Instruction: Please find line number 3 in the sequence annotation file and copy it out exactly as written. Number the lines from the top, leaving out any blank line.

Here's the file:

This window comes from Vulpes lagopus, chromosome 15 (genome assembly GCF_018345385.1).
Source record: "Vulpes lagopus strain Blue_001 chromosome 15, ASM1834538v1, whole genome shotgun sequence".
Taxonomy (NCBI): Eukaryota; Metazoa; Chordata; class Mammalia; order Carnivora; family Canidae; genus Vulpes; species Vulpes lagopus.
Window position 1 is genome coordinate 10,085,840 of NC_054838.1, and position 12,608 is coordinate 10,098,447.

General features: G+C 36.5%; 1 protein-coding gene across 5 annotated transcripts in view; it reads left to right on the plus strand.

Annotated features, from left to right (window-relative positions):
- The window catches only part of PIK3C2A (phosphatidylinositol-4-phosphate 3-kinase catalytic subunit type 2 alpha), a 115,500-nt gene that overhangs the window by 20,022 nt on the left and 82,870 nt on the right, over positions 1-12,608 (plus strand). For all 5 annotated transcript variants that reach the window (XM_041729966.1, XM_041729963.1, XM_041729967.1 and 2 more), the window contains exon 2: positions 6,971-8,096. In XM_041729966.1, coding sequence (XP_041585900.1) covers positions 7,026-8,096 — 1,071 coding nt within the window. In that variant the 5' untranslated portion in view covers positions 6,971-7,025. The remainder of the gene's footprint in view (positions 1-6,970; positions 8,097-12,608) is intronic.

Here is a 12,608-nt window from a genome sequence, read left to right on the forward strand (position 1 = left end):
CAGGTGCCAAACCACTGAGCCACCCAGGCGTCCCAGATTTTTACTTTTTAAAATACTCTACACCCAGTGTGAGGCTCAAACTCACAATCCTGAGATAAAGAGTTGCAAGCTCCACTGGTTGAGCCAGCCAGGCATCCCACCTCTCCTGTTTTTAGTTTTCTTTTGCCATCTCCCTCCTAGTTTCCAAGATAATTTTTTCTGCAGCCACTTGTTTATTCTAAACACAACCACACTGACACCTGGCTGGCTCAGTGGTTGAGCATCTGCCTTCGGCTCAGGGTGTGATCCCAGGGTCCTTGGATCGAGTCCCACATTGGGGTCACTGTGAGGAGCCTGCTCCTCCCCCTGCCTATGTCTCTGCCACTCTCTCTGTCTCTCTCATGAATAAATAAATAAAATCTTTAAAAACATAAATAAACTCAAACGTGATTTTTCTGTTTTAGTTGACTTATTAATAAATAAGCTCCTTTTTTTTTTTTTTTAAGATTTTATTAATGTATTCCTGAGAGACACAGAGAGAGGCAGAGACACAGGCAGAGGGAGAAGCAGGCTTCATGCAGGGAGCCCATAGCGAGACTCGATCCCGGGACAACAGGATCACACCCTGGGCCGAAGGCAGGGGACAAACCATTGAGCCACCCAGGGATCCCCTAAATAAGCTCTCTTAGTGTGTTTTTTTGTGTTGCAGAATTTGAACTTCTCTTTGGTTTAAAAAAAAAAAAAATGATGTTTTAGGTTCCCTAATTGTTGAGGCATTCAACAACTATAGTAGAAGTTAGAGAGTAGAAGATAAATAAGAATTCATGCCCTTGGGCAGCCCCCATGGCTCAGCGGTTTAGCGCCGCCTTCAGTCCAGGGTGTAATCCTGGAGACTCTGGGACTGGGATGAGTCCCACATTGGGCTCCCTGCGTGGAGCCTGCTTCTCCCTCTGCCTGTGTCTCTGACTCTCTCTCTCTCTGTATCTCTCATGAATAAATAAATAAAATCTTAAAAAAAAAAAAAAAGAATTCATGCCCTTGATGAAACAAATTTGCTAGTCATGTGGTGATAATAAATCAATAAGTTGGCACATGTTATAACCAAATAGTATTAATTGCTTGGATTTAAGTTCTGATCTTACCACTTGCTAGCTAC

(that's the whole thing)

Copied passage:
Taxonomy (NCBI): Eukaryota; Metazoa; Chordata; class Mammalia; order Carnivora; family Canidae; genus Vulpes; species Vulpes lagopus.